Feminist, activist and researcher; Faculty at Ben Gurion University
Women Across Frontiers: What made you start doing what you are doing today?
Sarab: Growing up as an Arab-Bedouin in Beer-Sheva, a Jewish town with an Arab minority, I attended a Jewish school. I studied in a Jewish high school during the first Intifada at 1989 and suffered from the racist expressions by some of the students. As the only Arab-Muslim girl in a Jewish high school, I struggled for my identity instead of dealing with the things that teens at my age do. When I graduated from high school, all my Jewish friends went into the army and I went to University. As a Bedouin girl, I also had to maintain certain traditions in order not to assimilate Israeli norms. At the age of 18, I met for the first time four other Bedouin girls from different tribes on campus. There, I re-encountered my Bedouin roots and started to feel a certain responsibility toward my own community. At the same time, I started to teach in a Bedouin school in Rahat and to discover the differences between the Arab schools in which I was teaching and the Jewish school where I studied. These differences pushed me to translate my responsibility and activism into written research where I would publish the stories that challenge hegemonic narratives that point to the mechanisms of inequality within the Palestinian community.
Today, I am a mother of three boys and a senior lecturer on the sociology of gender and education at Ben-Gurion University. My field of study focuses on the intersectionality of racism, patriarchy and tribalism that creates inequality in Palestinian women’s lives in education and employment. At the same time, I study the agency employed by them both as individuals and as groups. As a scholar, I integrate my feminist agenda either in the topics that my students explore, into my research methodology or into my contribution to my community.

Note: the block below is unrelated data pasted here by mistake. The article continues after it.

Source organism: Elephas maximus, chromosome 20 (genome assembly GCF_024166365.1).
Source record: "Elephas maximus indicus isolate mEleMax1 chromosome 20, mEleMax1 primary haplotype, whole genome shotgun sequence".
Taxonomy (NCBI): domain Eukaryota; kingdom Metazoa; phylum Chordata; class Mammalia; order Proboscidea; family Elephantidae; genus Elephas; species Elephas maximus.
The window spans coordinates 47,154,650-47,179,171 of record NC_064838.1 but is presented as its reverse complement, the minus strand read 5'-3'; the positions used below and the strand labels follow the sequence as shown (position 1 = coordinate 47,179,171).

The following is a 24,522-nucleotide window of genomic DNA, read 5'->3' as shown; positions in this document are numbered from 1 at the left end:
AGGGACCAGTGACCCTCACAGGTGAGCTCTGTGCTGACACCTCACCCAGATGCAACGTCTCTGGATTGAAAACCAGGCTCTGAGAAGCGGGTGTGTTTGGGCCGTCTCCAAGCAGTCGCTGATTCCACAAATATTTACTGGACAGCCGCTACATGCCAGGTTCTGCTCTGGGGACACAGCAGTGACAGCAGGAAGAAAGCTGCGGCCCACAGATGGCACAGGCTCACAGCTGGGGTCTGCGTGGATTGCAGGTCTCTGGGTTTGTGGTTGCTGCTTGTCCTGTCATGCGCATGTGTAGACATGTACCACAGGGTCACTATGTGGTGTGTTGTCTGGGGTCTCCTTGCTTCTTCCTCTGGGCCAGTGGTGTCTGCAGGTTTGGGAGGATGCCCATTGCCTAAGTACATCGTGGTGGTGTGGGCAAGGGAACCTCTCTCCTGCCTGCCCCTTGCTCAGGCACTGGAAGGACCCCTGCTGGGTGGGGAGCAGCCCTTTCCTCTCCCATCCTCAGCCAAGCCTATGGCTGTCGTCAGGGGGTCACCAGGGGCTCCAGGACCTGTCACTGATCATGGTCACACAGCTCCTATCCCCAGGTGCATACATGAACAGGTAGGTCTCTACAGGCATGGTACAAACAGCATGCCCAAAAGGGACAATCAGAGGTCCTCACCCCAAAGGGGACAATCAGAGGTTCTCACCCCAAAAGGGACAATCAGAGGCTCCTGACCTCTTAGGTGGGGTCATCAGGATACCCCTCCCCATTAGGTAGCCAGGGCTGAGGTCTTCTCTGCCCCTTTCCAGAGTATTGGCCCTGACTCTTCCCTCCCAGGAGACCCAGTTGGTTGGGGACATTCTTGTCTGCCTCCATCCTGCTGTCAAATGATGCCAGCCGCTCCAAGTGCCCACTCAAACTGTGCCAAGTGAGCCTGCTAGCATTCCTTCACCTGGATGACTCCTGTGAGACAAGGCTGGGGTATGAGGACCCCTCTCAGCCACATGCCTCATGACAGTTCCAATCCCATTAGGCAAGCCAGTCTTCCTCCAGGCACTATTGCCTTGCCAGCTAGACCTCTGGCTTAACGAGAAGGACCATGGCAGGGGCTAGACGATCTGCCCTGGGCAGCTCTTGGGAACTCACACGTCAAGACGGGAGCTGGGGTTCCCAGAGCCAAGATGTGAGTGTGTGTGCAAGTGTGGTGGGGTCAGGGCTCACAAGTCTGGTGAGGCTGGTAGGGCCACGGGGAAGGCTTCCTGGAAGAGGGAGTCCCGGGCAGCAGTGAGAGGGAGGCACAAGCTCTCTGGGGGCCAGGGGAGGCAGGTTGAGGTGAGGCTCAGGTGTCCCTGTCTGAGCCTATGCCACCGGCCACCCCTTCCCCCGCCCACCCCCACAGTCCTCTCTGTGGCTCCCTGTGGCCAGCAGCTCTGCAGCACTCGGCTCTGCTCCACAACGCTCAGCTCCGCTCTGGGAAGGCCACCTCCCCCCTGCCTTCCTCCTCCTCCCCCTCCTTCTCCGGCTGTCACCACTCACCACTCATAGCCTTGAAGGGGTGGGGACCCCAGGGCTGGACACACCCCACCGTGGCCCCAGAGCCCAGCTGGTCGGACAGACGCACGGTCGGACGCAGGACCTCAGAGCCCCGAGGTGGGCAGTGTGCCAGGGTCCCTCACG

WAF: What motivates you to do what you do on a daily basis?
Sarab: As an Arab citizen of Israel, I’m worried about how Palestinian-Bedouin women are being racialized and gendered in all fields of life; how they are stereotyped in the Israeli discourse-both public and academic-as primitive, passive and non-progressive, mediated by a racist ideology in an attempt to maintain an ethnic order either through separated economies, education systems or geography.
WAF: What do you consider your biggest struggle or your biggest challenge?
Sarab: When I finished my first degree at university and met my husband, I discovered that our marriage was forbidden since we belonged to different tribal communities. As Muslims, we are both entitled to marry since Islam does not forbid that, but as Bedouins, this was forbidden. With my parents’ great support, I turned my personal struggle over the right to choose into a research project and decided to write my PhD dissertation on the often painful consequences of higher education. I asked: Does education necessarily mean enlightenment in the context of racialized and gendered minority women?
WAF: What is your biggest achievement or your most transformative moment?
Sarab: My personal struggle turned into my biggest professional achievement because from the moment I met with pioneer Arab-Bedouin women and interviewed them, our stories intertwined and released the most intimate, painful and exciting narratives that freed us. We were both women in the same boat. I decided to turn my personal pain into research were I address taboo issues, explore women’s special agency and feminist struggle and produce a body of subversive work. My personal, most transformative moment was when my elder 11-year old son, who goes to a bi-lingual Arab-Jewish school, decided to write his “roots paper” on my personal life. He insisted on showing my books and telling his mother’s journey in his class. This was a moment of pride for both of us: for me, because I realized that my feminist agenda is transforming and affecting my children, and for him, because of his pride of being a special son growing up to be a feminist.
WAF: What is your ultimate goal or your biggest dream?
Sarab: To keep doing my professional work in a way that will continue to touch people’s lives without giving up on ‘feeling’ and being attuned to the people and community I am studying.
WAF: What is your favorite quote?
Sarab: “Women pay dearly with their freedom and dignity to obey the laws of marriage and the patriarchal class system that dominates society. Women also pay dearly in order to become free and escape domination. I have chosen to pay such a price and become free rather then pay the price and become a slave. In either case we pay a high price. Why pay it to attain slavery and not freedom?” (Nawal El-Saadawi)